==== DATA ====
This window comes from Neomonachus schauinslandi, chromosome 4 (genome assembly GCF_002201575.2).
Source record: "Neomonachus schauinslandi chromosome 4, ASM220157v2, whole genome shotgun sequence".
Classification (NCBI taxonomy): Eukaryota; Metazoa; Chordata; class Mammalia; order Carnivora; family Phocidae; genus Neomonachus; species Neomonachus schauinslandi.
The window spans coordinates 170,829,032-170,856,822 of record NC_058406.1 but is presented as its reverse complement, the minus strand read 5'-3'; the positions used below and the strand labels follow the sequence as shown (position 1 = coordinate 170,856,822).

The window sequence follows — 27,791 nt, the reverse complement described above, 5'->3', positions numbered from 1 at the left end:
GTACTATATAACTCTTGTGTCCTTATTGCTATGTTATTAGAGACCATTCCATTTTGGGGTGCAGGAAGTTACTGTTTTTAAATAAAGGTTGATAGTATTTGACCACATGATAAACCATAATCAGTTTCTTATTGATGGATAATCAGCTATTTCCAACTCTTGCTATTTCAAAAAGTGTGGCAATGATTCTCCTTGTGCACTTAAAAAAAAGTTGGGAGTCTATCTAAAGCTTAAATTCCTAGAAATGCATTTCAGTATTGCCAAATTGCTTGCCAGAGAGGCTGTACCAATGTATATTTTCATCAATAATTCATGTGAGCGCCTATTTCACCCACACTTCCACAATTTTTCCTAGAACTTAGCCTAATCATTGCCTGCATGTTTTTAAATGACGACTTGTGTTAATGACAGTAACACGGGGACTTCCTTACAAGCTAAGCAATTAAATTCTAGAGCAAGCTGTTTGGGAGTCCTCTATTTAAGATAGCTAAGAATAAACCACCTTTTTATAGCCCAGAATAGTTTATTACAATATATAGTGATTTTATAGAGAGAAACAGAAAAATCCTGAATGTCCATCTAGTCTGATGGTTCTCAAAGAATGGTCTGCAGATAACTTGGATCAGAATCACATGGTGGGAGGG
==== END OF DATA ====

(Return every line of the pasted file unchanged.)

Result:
This window comes from Neomonachus schauinslandi, chromosome 4 (genome assembly GCF_002201575.2).
Source record: "Neomonachus schauinslandi chromosome 4, ASM220157v2, whole genome shotgun sequence".
Classification (NCBI taxonomy): Eukaryota; Metazoa; Chordata; class Mammalia; order Carnivora; family Phocidae; genus Neomonachus; species Neomonachus schauinslandi.
The window spans coordinates 170,829,032-170,856,822 of record NC_058406.1 but is presented as its reverse complement, the minus strand read 5'-3'; the positions used below and the strand labels follow the sequence as shown (position 1 = coordinate 170,856,822).

The window sequence follows — 27,791 nt, the reverse complement described above, 5'->3', positions numbered from 1 at the left end:
GTACTATATAACTCTTGTGTCCTTATTGCTATGTTATTAGAGACCATTCCATTTTGGGGTGCAGGAAGTTACTGTTTTTAAATAAAGGTTGATAGTATTTGACCACATGATAAACCATAATCAGTTTCTTATTGATGGATAATCAGCTATTTCCAACTCTTGCTATTTCAAAAAGTGTGGCAATGATTCTCCTTGTGCACTTAAAAAAAAGTTGGGAGTCTATCTAAAGCTTAAATTCCTAGAAATGCATTTCAGTATTGCCAAATTGCTTGCCAGAGAGGCTGTACCAATGTATATTTTCATCAATAATTCATGTGAGCGCCTATTTCACCCACACTTCCACAATTTTTCCTAGAACTTAGCCTAATCATTGCCTGCATGTTTTTAAATGACGACTTGTGTTAATGACAGTAACACGGGGACTTCCTTACAAGCTAAGCAATTAAATTCTAGAGCAAGCTGTTTGGGAGTCCTCTATTTAAGATAGCTAAGAATAAACCACCTTTTTATAGCCCAGAATAGTTTATTACAATATATAGTGATTTTATAGAGAGAAACAGAAAAATCCTGAATGTCCATCTAGTCTGATGGTTCTCAAAGAATGGTCTGCAGATAACTTGGATCAGAATCACATGGTGGGAGGG